Grade Levels: K-3

This page provides information to support educators and families in teaching K-3 students about sequencing. It is designed to complement the Sequence topic page on BrainPOP Jr.

This movie will explore sequence and introduce common transition words that give clues to the order of events in a piece of writing. You may wish to screen or review the How-To Essay movie in conjunction with this topic. As you explore sequence and other comprehension skills, encourage children to be active readers! They should take notes on the plot or jot down important events and their dates to help them keep track of the sequence.

Remind children that the plot is all the events that happen in a story. Events in a story occur in a certain order. Sequence is the order in which things happen or are described. Read a short book together and analyze the plot and the sequence of events. What happens first? What happens next? What happens last?

Review with children that a transition is a word that connects ideas together. Transitions can describe the order of events or tell about time. Brainstorm transitions together, such as first, second, third, then, next, finally, lastly, before, after, while, and meanwhile. You may want to describe a process or read aloud a how-to essay and have children describe the order of events. Then have children explain how to do something, such as borrowing a book from the library or getting ready for bed, by using time order words. You may also want to tell a story, using the transitions before, after, or meanwhile to show how sometimes events can be told in a different order than they actually happen. For example, you may want to share the following scenario: “First, Moby feeds the dog. Before he gives it a bath, he walks it. Finally, he gives it a treat.” Have children tell what happens first, second, third, and last.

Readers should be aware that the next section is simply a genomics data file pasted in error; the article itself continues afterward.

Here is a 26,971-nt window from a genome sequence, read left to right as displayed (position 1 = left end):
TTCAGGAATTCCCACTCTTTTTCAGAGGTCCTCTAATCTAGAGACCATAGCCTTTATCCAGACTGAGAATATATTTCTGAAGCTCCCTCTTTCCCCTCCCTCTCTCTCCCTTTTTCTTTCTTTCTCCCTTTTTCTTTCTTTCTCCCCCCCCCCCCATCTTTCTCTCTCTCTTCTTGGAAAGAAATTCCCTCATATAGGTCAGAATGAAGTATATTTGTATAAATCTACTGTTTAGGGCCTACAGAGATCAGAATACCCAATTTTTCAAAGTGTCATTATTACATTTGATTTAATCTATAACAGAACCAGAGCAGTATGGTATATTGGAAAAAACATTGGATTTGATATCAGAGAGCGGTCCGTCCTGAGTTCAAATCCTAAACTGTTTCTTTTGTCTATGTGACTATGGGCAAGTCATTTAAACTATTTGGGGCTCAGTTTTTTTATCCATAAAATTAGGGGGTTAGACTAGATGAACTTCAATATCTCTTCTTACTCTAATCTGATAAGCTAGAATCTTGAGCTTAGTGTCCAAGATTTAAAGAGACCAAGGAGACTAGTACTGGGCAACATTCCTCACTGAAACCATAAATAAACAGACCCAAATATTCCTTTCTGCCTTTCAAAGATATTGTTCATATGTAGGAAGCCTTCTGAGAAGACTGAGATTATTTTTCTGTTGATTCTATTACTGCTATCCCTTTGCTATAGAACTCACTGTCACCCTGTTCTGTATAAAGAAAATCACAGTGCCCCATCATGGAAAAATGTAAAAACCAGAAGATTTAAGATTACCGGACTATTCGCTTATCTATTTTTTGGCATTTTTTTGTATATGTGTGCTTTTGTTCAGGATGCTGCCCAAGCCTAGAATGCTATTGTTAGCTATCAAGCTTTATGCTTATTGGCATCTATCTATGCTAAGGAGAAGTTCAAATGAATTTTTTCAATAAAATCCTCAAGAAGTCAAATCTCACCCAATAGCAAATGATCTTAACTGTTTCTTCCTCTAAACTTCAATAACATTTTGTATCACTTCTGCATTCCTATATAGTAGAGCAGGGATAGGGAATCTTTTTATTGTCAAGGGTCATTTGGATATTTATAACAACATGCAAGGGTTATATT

Sometimes transitions are called signal words because they signal the reader to pay attention to the order of events. Encourage children to look for signal words as they read and take notes on the sequence of events. They may want to use a graphic organizer, such as a sequence chart or a flowchart to help them take notes. When reading nonfiction, children may want to take special note of important dates. Sometimes events might be presented out of order in a piece of nonfiction writing and the dates are signals about the sequence. They may want to create a timeline to help them keep track of important events.

Remind children to ask questions as they read and take notes about their thoughts, ideas, inferences, and predictions. They should stop occasionally to think and reflect on what has happened. Encourage them to read actively and make connections.